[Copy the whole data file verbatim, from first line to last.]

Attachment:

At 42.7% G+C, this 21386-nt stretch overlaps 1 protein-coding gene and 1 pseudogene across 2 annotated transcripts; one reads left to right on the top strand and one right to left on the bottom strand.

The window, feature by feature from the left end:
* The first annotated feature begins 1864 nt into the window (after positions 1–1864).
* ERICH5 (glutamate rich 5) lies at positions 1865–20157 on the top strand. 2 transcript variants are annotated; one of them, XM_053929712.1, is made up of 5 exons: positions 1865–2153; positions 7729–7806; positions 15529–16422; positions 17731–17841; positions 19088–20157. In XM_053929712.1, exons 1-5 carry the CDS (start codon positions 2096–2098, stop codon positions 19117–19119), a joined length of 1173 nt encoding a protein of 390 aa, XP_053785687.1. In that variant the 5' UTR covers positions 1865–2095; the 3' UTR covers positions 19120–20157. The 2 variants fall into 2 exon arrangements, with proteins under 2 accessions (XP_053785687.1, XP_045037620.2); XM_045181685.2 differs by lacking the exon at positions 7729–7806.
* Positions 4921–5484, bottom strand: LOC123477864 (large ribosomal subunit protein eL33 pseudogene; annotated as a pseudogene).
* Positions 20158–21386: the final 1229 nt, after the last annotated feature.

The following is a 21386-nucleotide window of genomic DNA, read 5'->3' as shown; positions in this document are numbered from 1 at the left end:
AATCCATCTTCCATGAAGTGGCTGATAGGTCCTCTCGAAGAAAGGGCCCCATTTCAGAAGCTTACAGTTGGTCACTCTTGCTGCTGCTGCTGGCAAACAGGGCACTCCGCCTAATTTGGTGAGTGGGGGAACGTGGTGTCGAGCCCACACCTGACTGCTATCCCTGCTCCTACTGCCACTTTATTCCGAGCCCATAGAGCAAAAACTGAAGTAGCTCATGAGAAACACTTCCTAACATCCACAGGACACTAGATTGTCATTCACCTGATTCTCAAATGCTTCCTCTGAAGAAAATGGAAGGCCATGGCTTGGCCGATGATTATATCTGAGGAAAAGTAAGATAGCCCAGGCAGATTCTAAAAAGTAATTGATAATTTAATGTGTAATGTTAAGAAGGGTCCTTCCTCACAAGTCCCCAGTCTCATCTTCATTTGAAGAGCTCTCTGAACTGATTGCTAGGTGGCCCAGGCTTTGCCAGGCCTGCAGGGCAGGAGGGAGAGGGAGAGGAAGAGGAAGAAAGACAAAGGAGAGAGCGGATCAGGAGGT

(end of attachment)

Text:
At 42.7% G+C, this 21386-nt stretch overlaps 1 protein-coding gene and 1 pseudogene across 2 annotated transcripts; one reads left to right on the top strand and one right to left on the bottom strand.

The window, feature by feature from the left end:
* The first annotated feature begins 1864 nt into the window (after positions 1–1864).
* ERICH5 (glutamate rich 5) lies at positions 1865–20157 on the top strand. 2 transcript variants are annotated; one of them, XM_053929712.1, is made up of 5 exons: positions 1865–2153; positions 7729–7806; positions 15529–16422; positions 17731–17841; positions 19088–20157. In XM_053929712.1, exons 1-5 carry the CDS (start codon positions 2096–2098, stop codon positions 19117–19119), a joined length of 1173 nt encoding a protein of 390 aa, XP_053785687.1. In that variant the 5' UTR covers positions 1865–2095; the 3' UTR covers positions 19120–20157. The 2 variants fall into 2 exon arrangements, with proteins under 2 accessions (XP_053785687.1, XP_045037620.2); XM_045181685.2 differs by lacking the exon at positions 7729–7806.
* Positions 4921–5484, bottom strand: LOC123477864 (large ribosomal subunit protein eL33 pseudogene; annotated as a pseudogene).
* Positions 20158–21386: the final 1229 nt, after the last annotated feature.

The following is a 21386-nucleotide window of genomic DNA, read 5'->3' as shown; positions in this document are numbered from 1 at the left end:
AATCCATCTTCCATGAAGTGGCTGATAGGTCCTCTCGAAGAAAGGGCCCCATTTCAGAAGCTTACAGTTGGTCACTCTTGCTGCTGCTGCTGGCAAACAGGGCACTCCGCCTAATTTGGTGAGTGGGGGAACGTGGTGTCGAGCCCACACCTGACTGCTATCCCTGCTCCTACTGCCACTTTATTCCGAGCCCATAGAGCAAAAACTGAAGTAGCTCATGAGAAACACTTCCTAACATCCACAGGACACTAGATTGTCATTCACCTGATTCTCAAATGCTTCCTCTGAAGAAAATGGAAGGCCATGGCTTGGCCGATGATTATATCTGAGGAAAAGTAAGATAGCCCAGGCAGATTCTAAAAAGTAATTGATAATTTAATGTGTAATGTTAAGAAGGGTCCTTCCTCACAAGTCCCCAGTCTCATCTTCATTTGAAGAGCTCTCTGAACTGATTGCTAGGTGGCCCAGGCTTTGCCAGGCCTGCAGGGCAGGAGGGAGAGGGAGAGGAAGAGGAAGAAAGACAAAGGAGAGAGCGGATCAGGAGGT